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Teaching how to deal with emotions

Social Emotional Learning

By: Marissa Palacios-Ontiveros, LMSW – MH Specialist and

Carmen Dorton – MH Assistant

Social and emotional learning is an important aspect that needs to be modeled to children at a young age. The earlier that children are exposed to social and emotional education, the earlier children will be able to learn and apply the skills. Social emotional learning is the teaching of how to deal with your emotions adequately on your own or with help from others in a constructive and proactive way.   

In order to teach these skills, an early childhood teacher needs to make sure that the environment is safe for all of the children. As part of building a safe and trustworthy environment, the teacher has to make sure that there is structure and a consistent routine in order to help children self-regulate.  

Some activities that can be included are:

  • Teaching social emotional songs, such as “My School Family” by Jean Hartman. This song helps build trustworthiness not only between the teacher, but also among the students. Here is a link to a video of the song:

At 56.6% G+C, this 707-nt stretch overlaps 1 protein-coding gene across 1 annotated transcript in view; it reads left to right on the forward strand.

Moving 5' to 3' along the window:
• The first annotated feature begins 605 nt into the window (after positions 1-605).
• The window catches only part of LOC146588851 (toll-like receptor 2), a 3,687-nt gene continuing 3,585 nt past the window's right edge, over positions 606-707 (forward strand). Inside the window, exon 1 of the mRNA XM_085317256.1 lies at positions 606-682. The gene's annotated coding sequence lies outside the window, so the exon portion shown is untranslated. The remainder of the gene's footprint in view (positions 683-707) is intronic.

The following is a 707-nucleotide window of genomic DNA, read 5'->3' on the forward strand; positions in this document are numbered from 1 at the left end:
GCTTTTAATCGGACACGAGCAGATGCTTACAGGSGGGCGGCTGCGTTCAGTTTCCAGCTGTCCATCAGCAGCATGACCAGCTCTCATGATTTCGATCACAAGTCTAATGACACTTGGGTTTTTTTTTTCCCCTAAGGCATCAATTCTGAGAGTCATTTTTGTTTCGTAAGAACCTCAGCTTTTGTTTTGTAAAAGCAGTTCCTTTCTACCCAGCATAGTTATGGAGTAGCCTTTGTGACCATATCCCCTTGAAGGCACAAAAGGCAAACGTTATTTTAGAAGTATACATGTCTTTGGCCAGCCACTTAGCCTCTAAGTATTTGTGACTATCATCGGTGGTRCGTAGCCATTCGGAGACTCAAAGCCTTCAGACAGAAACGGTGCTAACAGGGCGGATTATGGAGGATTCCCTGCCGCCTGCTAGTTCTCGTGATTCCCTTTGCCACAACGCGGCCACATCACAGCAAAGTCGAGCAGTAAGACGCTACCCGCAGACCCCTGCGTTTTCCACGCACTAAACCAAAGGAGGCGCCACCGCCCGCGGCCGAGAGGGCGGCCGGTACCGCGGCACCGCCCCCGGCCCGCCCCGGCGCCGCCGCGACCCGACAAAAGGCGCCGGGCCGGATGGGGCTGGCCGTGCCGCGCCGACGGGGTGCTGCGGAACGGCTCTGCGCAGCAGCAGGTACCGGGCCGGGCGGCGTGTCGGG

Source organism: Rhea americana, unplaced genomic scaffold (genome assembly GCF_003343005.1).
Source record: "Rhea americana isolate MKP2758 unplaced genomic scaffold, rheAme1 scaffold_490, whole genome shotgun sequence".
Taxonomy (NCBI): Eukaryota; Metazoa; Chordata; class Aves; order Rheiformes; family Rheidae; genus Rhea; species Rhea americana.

• Reading social and emotional books about feelings and asking open ended questions. Some books addressing social and emotional issues are:

           1. What a Tantrum by Mireille d’Allance

           2. The Chocolate-Covered-Cookie Tantrum by Deborah Blumenthal

           3. When Sophie Gets Angry Really, Really Angry by Molly Bang

           4. I Hate Everything by Sue Graves

  • Setting clear expectations for children with natural consequences.
  • Creating a safe spot. This area will be a spot that the child can go to when they are feeling angry, sad, frustrated, or upset. It is a tool for the child to use to calm themselves down.

For additional information, please visit the following websites:
The National Association for the Education of Young Children (NAEYC)
Conscious Discipline